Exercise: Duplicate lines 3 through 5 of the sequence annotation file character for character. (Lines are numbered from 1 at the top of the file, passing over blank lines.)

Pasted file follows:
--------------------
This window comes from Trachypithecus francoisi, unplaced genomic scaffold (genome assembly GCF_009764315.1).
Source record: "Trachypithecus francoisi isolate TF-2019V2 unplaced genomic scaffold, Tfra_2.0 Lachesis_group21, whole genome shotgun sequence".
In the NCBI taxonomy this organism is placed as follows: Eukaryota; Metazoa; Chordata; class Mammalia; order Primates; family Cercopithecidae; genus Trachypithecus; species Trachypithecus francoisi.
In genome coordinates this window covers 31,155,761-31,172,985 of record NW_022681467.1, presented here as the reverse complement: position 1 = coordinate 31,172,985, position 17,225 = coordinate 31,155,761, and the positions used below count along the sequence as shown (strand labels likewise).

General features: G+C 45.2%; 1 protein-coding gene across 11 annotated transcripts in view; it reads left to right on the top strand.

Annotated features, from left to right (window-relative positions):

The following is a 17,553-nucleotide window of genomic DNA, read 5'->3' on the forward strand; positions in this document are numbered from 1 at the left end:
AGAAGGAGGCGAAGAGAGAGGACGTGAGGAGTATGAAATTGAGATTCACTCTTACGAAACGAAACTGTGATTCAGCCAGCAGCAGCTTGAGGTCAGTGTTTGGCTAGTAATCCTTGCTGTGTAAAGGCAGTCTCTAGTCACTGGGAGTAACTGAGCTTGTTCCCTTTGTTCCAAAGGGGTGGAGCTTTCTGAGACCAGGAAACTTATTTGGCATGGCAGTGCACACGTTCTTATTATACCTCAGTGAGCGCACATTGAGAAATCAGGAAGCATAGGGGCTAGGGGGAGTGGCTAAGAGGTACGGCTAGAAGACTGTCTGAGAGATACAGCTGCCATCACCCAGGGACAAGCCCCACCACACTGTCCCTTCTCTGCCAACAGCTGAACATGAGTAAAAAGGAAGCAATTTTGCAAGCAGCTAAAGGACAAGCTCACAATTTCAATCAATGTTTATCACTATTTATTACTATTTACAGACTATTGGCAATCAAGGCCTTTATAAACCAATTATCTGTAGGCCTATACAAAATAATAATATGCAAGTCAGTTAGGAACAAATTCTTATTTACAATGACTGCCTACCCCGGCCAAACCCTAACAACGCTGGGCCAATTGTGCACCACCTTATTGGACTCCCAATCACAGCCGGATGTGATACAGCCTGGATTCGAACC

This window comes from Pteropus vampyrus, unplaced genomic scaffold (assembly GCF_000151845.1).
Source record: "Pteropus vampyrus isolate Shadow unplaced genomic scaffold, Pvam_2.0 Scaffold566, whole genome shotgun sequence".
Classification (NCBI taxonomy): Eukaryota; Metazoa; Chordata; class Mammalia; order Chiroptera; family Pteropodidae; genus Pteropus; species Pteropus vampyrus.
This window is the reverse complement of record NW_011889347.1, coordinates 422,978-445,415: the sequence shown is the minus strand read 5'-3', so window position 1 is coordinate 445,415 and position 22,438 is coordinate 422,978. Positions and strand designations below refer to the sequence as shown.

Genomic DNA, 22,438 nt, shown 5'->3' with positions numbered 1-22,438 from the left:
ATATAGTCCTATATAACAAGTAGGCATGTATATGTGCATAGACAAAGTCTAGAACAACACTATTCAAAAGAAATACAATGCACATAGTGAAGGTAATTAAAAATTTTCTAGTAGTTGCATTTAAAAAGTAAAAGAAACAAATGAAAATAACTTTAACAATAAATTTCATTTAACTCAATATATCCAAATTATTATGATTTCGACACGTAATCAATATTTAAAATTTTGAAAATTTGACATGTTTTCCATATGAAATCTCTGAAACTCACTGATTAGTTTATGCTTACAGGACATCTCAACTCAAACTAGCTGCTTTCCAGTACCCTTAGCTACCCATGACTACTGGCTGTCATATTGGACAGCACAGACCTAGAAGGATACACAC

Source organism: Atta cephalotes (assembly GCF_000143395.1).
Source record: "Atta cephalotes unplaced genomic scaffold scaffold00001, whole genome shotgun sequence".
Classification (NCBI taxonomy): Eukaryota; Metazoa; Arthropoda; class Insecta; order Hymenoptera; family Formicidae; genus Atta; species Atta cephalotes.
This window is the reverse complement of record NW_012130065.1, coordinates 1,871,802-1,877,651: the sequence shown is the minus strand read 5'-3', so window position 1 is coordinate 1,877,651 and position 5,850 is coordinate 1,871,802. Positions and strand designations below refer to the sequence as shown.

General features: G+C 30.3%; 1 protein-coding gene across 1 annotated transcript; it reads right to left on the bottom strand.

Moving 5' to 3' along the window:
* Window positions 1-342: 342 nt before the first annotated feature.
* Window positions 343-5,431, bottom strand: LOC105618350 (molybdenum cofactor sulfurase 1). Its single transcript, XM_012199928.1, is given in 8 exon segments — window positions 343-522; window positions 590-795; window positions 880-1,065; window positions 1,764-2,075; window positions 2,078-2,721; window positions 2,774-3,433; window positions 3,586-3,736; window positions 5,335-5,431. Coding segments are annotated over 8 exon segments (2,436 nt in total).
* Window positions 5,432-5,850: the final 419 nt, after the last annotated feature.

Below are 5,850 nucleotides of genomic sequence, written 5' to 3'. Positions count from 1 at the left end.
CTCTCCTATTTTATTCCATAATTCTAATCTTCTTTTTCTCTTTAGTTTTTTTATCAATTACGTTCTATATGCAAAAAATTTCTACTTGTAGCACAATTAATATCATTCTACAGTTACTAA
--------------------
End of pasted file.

In the NCBI taxonomy this organism is placed as follows: Eukaryota; Metazoa; Chordata; class Mammalia; order Primates; family Cercopithecidae; genus Trachypithecus; species Trachypithecus francoisi.
In genome coordinates this window covers 31,155,761-31,172,985 of record NW_022681467.1, presented here as the reverse complement: position 1 = coordinate 31,172,985, position 17,225 = coordinate 31,155,761, and the positions used below count along the sequence as shown (strand labels likewise).

General features: G+C 45.2%; 1 protein-coding gene across 11 annotated transcripts in view; it reads left to right on the top strand.